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Catching Out (2003)

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Ratings: 6.8/10 from 98 users   Metascore: 57/100
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This documentary explores the world of hobos and freight train hopping. Filmmaker Sarah George follows Switch and Baby Girl, two hobos who must give up the rails when Baby Girl becomes ... See full summary »


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Credited cast:
Baby Girl ...
Isaiah ...
Jessica ...
Luther the Jet ...
Lee ...
Duffy Littlejohn ...
Fred Northbank ...
Switch ...


This documentary explores the world of hobos and freight train hopping. Filmmaker Sarah George follows Switch and Baby Girl, two hobos who must give up the rails when Baby Girl becomes pregnant with child. We also meet Lee, who lives in the forest when he isn't riding the rails. We see hobo culture as an adventurous rejection of the modern humdrum of American life. Written by Martin Lewison <>

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vb: the act of hopping a freight train n: a film about people who hop freight trains changes your perspective completely.


Documentary | Crime


Not Rated


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11 January 2003 (USA)  »

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Filmmaker 'Sarah George' hopped freights on and off for more than two years before she began shooting. See more »

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User Reviews

"Meditation on freedom" isn't such a bad description
23 December 2003 | by (Rochester, NY, USA) – See all my reviews

I recently bought the Catching Out DVD--it was one of the films I didn't get a chance to see at The High Falls Film Festival this year. I did, however, talk with the producer/director Sarah George a few times. The film is technically about the people who hop freight trains, but she described it in the somewhat cryptic phrase, "a meditation on freedom."

See, if someone told you they saw a movie about hopping freights, you might expect to see a bunch of details about the mechanics of the process, like getting past security, where to eat, where to sleep, and how to ride, with some details about several of the people. Catching Out does the opposite and touches on the details only tangentially as it closely examines the personalities of several riders. In some respects, it attempts to answer the question of "why" much more deeply than that of "how."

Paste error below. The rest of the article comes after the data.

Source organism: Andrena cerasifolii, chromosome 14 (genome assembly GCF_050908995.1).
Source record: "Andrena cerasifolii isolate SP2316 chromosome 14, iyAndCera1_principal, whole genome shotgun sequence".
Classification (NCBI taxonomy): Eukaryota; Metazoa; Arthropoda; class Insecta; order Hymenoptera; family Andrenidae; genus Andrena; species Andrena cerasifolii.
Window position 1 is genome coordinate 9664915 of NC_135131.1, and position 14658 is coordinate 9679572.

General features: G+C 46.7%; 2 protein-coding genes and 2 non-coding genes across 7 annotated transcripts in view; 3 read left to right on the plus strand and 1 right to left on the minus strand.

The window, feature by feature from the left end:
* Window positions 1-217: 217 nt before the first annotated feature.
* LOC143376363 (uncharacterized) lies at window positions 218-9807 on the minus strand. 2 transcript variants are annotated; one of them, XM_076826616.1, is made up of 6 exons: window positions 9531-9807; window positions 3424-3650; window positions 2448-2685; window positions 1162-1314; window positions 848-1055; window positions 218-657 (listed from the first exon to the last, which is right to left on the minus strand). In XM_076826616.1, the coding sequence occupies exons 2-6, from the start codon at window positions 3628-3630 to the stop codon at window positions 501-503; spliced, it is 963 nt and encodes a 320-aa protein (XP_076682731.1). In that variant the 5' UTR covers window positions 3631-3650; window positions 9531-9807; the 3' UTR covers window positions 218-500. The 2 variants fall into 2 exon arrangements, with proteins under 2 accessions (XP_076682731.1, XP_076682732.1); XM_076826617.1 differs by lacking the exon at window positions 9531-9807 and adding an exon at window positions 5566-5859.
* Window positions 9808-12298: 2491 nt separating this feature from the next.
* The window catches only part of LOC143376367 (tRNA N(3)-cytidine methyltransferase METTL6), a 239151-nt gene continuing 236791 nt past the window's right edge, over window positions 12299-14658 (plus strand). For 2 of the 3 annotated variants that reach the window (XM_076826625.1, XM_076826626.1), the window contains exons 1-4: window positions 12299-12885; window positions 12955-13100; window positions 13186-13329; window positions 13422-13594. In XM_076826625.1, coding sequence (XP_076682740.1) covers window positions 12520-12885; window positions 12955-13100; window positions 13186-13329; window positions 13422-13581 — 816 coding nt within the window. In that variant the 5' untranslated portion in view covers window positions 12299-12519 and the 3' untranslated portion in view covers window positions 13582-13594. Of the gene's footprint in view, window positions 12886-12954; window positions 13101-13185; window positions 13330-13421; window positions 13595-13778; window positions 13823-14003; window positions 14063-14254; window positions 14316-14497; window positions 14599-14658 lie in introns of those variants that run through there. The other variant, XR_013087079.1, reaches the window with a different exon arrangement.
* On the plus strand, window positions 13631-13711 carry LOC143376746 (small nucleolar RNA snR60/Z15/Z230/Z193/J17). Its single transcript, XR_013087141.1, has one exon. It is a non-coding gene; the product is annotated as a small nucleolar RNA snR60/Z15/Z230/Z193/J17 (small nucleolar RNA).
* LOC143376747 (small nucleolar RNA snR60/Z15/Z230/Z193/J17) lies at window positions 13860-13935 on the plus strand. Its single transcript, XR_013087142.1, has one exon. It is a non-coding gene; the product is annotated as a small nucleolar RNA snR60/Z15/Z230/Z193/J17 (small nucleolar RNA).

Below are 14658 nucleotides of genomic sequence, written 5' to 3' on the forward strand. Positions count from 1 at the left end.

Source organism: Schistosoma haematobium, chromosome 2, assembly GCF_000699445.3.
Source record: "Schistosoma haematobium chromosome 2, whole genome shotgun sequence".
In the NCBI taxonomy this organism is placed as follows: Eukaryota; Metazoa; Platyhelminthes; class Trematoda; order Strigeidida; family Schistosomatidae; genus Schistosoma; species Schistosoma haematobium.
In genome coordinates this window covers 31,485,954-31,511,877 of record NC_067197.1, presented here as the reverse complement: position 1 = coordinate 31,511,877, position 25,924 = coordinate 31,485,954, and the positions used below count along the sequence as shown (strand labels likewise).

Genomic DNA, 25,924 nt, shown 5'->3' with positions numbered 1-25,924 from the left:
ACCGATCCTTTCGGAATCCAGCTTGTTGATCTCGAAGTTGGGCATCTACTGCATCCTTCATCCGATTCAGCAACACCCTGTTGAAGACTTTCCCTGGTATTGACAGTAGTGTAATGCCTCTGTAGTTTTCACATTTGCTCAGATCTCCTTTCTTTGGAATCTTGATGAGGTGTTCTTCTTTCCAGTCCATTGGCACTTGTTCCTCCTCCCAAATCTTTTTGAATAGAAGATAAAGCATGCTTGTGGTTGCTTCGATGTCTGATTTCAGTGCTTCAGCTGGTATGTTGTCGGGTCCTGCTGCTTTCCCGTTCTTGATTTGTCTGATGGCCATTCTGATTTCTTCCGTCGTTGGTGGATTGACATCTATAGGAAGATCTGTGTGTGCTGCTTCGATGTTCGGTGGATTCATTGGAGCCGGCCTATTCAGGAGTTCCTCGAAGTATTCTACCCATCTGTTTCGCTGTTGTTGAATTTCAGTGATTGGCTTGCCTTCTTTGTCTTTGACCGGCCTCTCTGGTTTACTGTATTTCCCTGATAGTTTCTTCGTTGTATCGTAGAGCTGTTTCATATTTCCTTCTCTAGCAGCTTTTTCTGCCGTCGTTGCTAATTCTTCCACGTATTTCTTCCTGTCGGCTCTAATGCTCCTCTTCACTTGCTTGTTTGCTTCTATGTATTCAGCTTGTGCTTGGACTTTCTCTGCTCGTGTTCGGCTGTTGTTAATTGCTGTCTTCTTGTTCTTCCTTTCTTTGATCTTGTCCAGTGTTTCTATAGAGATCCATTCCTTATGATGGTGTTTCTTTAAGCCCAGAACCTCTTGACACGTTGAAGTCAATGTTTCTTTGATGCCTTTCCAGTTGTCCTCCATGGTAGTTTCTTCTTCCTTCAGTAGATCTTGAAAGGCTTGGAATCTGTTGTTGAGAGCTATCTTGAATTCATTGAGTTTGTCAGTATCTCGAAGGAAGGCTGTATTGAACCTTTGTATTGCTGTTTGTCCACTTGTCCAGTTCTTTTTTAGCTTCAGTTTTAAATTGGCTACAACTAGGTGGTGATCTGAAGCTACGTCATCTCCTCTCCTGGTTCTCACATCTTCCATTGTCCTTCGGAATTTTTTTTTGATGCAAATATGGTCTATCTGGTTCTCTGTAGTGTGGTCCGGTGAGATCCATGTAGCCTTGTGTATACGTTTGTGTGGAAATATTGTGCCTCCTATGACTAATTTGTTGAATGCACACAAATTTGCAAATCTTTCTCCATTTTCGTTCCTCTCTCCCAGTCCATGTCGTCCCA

I guess it's not really "why" that is asked, but what is living?-what is freedom? Most of us just assume that the only way to live is within the gilded cage of society. We're offered limited freedoms and security, and pay with this intangible thing we like to call "responsibility." Before I go off on that too far, let me just ask why do we own anything at all? I mean, consider that you should just be able to go into the woods and make a little shack and eat food that grows in the area-so, to whom, exactly, does your money go to when you pay for your shelter? What exactly is responsibility anyway? Is it worth it?

The film compares the collective knowledge of the audience to the selective experiences of the subjects. That is, most people live life according to the "normal" societal rules (otherwise, everyone would be hopping freights, right?) On the other hand, if you spend your life sitting on freight trains moving from town to town, what's your life like? It's interesting to see the absence of discussion about things that concern the rest of us: money, job, home, career, retirement, taxes, television, movies, etc. Without any of that, what's there to talk about?

I also liked the methods employed. Most of the documentary structure repeats the introduction of another person then alternates between the primary interview and, usually, footage of the landscape out the doors of freight cars. It's unbelievable to see the scenery where there is no reason for commercialization. It's like a "reverse action photograph," in a way: the subject is stationary but the photographer is racing along. There's also several stellar examples of rail-oriented time-lapse photography used to punctuate the segments.

Oh, and the music was expertly selected and top-notch as well.

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